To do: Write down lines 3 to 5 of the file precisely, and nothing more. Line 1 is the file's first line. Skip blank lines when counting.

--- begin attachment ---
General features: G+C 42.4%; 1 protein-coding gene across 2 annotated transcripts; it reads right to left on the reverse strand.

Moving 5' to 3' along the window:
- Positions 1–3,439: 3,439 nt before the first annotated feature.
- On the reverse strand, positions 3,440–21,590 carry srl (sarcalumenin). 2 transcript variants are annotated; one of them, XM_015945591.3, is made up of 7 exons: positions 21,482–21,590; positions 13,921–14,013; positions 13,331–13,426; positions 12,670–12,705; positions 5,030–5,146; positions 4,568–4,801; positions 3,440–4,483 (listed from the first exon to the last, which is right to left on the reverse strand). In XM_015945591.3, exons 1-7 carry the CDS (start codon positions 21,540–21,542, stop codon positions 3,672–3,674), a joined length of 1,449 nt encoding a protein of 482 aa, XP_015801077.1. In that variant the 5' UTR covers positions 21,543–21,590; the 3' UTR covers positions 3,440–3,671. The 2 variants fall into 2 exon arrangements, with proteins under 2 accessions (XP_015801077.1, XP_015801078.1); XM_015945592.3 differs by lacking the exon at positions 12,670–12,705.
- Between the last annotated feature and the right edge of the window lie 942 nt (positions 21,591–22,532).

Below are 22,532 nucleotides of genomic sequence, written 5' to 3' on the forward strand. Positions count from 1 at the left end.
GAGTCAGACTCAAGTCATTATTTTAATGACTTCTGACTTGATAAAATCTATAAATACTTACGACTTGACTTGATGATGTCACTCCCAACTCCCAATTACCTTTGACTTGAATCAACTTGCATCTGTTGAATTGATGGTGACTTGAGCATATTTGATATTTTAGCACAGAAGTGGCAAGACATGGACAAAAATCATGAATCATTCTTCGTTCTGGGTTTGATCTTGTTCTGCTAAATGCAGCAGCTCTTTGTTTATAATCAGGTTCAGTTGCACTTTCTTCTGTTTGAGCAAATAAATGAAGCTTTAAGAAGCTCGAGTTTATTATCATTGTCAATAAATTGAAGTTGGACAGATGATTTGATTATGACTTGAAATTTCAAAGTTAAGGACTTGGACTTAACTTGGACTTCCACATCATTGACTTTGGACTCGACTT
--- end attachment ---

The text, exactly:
- Positions 1–3,439: 3,439 nt before the first annotated feature.
- On the reverse strand, positions 3,440–21,590 carry srl (sarcalumenin). 2 transcript variants are annotated; one of them, XM_015945591.3, is made up of 7 exons: positions 21,482–21,590; positions 13,921–14,013; positions 13,331–13,426; positions 12,670–12,705; positions 5,030–5,146; positions 4,568–4,801; positions 3,440–4,483 (listed from the first exon to the last, which is right to left on the reverse strand). In XM_015945591.3, exons 1-7 carry the CDS (start codon positions 21,540–21,542, stop codon positions 3,672–3,674), a joined length of 1,449 nt encoding a protein of 482 aa, XP_015801077.1. In that variant the 5' UTR covers positions 21,543–21,590; the 3' UTR covers positions 3,440–3,671. The 2 variants fall into 2 exon arrangements, with proteins under 2 accessions (XP_015801077.1, XP_015801078.1); XM_015945592.3 differs by lacking the exon at positions 12,670–12,705.
- Between the last annotated feature and the right edge of the window lie 942 nt (positions 21,591–22,532).